"Who knows what evil lurks in the hearts of men?"
Ignatius Perrish, the main character in Joe Hill's "Horns" does. After a night of drinking far too much, Ig wakes up to discover he has grown horns in the night. And he slowly discovers these horns have given him a new ability. When in his presence, people feel compelled to tell him their darkest deepest thoughts and desires and if he touches them he can see all the awful things they have done in their lives. His presence brings out the worst already in people. In short, Ig has awoken as the devil.
While this supernatural element plays a large role in the story, it is SO much more than that. At its heart is the mystery surrounding his girlfriends rape and murder the year before. The whole town blames him but he maintains his innocence and the truth about what really happened that night is where the true horror of this story comes into play. There are many horror novels devoted to monsters and the supernatural, but what's really and truly scary are the horrors that are real. The poeple in this world who are "evil" and do acts of unthinkable violence and cruelty.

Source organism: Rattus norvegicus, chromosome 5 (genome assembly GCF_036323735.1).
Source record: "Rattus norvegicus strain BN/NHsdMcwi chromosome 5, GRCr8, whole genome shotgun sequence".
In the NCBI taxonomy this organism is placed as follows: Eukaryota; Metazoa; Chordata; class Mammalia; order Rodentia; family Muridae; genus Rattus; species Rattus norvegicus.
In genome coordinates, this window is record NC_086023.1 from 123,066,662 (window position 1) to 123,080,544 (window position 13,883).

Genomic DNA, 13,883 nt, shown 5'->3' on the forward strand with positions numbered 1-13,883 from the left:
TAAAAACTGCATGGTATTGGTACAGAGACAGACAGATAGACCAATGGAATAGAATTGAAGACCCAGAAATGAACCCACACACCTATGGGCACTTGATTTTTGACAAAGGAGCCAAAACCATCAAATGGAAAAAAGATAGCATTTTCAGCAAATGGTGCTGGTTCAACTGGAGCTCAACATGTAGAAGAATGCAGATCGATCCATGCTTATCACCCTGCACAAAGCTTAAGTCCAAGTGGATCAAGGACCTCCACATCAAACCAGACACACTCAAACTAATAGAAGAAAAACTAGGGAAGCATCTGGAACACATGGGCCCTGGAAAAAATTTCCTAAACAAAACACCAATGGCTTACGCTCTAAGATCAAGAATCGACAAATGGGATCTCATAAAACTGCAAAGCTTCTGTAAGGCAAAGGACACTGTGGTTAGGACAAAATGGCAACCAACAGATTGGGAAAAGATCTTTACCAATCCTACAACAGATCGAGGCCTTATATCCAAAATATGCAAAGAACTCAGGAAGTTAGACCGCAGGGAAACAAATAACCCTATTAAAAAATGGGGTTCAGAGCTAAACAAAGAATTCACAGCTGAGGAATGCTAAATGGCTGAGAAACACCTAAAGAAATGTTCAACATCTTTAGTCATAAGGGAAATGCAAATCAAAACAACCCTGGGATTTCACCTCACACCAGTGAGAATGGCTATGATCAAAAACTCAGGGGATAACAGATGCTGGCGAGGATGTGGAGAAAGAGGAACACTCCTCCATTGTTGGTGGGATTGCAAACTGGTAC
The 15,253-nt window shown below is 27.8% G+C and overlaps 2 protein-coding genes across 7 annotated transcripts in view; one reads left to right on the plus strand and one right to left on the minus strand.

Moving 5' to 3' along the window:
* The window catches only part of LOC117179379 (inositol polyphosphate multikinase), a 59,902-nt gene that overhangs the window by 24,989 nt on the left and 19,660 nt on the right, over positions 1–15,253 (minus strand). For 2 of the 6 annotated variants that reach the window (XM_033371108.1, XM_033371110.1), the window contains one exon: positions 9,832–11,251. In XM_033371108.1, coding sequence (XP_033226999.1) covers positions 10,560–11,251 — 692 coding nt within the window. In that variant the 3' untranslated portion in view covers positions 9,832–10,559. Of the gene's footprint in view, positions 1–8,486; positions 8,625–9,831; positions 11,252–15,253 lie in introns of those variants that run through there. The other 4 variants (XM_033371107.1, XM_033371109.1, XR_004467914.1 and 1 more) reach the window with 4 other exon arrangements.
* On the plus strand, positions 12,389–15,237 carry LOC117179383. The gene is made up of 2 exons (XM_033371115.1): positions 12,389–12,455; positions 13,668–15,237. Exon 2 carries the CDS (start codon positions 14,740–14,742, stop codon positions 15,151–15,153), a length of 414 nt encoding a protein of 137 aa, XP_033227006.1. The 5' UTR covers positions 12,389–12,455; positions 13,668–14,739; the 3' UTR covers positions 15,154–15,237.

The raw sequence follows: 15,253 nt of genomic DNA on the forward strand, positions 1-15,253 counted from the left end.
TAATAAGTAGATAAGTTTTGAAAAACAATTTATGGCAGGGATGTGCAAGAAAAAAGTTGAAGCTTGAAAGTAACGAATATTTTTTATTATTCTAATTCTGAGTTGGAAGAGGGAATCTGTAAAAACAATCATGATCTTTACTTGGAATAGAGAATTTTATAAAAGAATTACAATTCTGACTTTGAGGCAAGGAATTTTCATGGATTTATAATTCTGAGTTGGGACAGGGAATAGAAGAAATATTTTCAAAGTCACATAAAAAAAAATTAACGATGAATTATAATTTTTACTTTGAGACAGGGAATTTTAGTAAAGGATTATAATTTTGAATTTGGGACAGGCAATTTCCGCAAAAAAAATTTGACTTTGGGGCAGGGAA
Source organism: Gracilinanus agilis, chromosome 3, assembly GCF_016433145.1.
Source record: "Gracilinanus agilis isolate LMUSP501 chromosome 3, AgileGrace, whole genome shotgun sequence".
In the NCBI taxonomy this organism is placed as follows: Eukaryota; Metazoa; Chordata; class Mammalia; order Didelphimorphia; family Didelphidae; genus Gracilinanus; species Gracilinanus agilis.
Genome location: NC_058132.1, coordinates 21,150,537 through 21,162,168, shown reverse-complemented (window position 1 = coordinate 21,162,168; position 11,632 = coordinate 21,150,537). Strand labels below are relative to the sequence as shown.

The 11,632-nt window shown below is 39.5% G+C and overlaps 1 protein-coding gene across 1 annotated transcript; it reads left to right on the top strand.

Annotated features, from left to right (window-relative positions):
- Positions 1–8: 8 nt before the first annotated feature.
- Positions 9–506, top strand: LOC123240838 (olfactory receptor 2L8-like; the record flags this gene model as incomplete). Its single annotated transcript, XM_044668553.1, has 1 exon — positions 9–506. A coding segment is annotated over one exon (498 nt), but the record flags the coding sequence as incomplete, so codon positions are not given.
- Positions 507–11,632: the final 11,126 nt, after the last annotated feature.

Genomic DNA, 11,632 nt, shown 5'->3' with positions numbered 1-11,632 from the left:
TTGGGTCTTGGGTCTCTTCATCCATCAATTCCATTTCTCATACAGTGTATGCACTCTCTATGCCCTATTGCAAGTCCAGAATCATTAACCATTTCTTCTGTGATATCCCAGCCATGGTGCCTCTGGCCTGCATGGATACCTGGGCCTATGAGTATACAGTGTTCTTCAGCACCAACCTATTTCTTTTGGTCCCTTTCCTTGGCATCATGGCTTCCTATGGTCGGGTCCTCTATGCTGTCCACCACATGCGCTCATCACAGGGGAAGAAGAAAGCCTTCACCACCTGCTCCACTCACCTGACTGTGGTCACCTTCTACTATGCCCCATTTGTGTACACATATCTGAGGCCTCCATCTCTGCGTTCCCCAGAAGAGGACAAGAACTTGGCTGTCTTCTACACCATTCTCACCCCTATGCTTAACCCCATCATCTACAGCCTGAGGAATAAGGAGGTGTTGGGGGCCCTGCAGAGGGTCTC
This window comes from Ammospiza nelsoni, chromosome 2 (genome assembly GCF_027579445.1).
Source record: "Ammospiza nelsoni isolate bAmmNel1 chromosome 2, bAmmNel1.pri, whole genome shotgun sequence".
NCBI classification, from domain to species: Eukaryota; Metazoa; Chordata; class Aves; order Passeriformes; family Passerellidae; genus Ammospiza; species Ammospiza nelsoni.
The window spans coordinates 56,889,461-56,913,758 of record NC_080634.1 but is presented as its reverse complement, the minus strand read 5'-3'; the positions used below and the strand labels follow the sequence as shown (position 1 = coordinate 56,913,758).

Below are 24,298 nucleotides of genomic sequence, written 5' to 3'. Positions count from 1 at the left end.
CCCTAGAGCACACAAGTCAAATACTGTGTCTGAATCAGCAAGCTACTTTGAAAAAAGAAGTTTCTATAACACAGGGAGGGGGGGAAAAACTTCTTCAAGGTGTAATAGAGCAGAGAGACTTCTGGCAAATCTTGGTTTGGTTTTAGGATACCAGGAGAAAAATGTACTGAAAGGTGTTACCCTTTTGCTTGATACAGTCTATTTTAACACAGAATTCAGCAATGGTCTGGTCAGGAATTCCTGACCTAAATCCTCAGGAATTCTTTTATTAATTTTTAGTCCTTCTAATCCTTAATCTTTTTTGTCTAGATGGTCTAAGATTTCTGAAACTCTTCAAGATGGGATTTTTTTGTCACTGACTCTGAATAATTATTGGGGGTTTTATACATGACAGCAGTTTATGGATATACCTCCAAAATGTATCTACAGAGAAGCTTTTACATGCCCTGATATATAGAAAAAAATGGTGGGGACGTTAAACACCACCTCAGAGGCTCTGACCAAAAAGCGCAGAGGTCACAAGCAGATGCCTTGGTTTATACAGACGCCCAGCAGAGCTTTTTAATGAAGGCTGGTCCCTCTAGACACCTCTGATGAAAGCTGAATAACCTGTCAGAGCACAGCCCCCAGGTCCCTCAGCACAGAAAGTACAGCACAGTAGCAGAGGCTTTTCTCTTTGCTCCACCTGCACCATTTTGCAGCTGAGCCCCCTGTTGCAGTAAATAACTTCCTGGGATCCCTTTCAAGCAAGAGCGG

Much more than compelling storytelling is going on here. Horns examines the nature of evil and is one of those books that make you think long after you have closed the covers on its final pages.
Hill's characters are complex and multi-layered, just like this book. They are human (even when they're evil incarnate) and they make their fair share of mistakes. I can't stand reading books where the characters are one-dimensional. You know the ones....where the good guys never do anything bad and they come across as "perfect people." Not only are they boring to read about, their voices don't ring true.
Hill also has a knack for dark humor. There are some decidedly laugh out loud moments in this book, where he plays on some devilish stereotypes and creates some deliciously campy scenes to play out on the movie screen of your mind.
I highly recommend this book to mature readers (definitely not YA here!) It is without a doubt one of the best books I've read this year.
Link to Joe Hill's website...
Here's an interview where Joe Hill discusses Horns and what it has in common with Hitchcock and a little "sympathy for the devil..."